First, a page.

Rh/TiO2-Photocatalyzed Acceptorless Dehydrogenation of N-Heterocycles upon Visible-Light Illumination
by Balayeva, N. O.; Mamiyev, Z.; Dillert, R.; Zheng, N.; Bahnemann, D. W.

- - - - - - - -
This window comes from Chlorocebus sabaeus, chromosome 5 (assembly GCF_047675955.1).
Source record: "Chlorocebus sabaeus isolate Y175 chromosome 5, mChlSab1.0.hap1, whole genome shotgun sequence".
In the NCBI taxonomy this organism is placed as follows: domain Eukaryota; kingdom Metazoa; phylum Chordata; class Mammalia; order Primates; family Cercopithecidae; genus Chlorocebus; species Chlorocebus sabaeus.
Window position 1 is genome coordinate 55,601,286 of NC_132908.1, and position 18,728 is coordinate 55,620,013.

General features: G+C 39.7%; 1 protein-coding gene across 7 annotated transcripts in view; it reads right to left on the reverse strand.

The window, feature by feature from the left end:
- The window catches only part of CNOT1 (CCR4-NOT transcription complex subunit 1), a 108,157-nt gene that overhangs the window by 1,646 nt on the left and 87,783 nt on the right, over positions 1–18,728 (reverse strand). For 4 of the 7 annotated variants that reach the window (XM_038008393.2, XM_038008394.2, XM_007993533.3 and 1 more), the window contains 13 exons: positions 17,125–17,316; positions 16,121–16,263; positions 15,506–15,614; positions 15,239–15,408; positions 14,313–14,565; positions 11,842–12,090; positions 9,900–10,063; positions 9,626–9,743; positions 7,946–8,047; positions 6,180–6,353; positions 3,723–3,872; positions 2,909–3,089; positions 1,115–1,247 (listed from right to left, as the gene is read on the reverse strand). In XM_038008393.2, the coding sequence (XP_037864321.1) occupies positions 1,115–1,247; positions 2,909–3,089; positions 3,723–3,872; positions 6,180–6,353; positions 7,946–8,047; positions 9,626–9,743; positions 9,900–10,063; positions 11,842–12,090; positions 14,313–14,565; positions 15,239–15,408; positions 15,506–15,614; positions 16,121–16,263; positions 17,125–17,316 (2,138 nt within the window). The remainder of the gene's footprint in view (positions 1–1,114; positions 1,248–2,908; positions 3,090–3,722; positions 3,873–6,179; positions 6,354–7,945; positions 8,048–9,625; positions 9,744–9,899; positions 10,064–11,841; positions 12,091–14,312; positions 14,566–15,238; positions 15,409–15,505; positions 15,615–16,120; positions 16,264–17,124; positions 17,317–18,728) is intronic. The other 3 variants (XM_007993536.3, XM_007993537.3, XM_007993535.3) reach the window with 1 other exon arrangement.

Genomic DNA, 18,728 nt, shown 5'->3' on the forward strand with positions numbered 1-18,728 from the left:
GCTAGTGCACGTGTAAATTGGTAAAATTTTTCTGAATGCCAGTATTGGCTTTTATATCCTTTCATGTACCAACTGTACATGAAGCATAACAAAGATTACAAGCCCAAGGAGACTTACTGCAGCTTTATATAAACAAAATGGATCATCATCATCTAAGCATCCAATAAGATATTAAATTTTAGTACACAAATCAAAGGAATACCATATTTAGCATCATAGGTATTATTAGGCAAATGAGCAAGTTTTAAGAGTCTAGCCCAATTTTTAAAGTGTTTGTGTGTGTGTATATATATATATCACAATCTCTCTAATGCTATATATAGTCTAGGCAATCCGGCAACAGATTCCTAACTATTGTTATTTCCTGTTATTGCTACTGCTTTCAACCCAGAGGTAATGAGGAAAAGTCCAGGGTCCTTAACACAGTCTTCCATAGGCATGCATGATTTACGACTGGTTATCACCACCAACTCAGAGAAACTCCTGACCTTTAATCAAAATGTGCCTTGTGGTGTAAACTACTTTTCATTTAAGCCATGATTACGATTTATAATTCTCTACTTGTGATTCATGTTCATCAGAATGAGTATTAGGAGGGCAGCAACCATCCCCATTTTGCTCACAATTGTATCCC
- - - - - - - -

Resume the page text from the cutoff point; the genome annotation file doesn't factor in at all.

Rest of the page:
TiO2 is an effective and extensively employed photocatalyst, but its practical use in visible-light-mediated organic synthesis is mainly hindered by its wide band gap energy. Herein, we have discovered that Rhphotodeposited TiO2 nanoparticles selectively dehydrogenate N-heterocyclic amines with the concomitant generation of molecular hydrogen gas in an inert atmosphere under visible light (lambda(max) = 453 nm) illumination at room temperature. Initially, a visible-light-sensitive surface complex is formed between the N-heterocycle and TiO2. The acceptorless dehydrogenation of N-heterocycles is initiated by direct electron transfer from the HOMO energy level of the amine via the conduction band of TiO2 to the Rh nanoparticle. The reaction condition was optimized by examining different photodeposited noble metals on the surface of TiO2 and solvents, finding that Rh-0 is the most efficient cocatalyst, and 2-propanol is the optimal solvent. Structurally diverse N-heterocycles such as tetrahydroquinolines, tetrahydroisoquinolines, indolines, and others bearing electron-deficient as well as electron-rich substituents underwent the dehydrogenation in good to excellent yields. The amount of released hydrogen gas evinces that only the N-heterocyclic amines are oxidized rather than the dispersant. This developed method demonstrates how UV-active TiO2 can be employed in visible-light-induced synthetic dehydrogenation of amines and simultaneous hydrogen storage applications.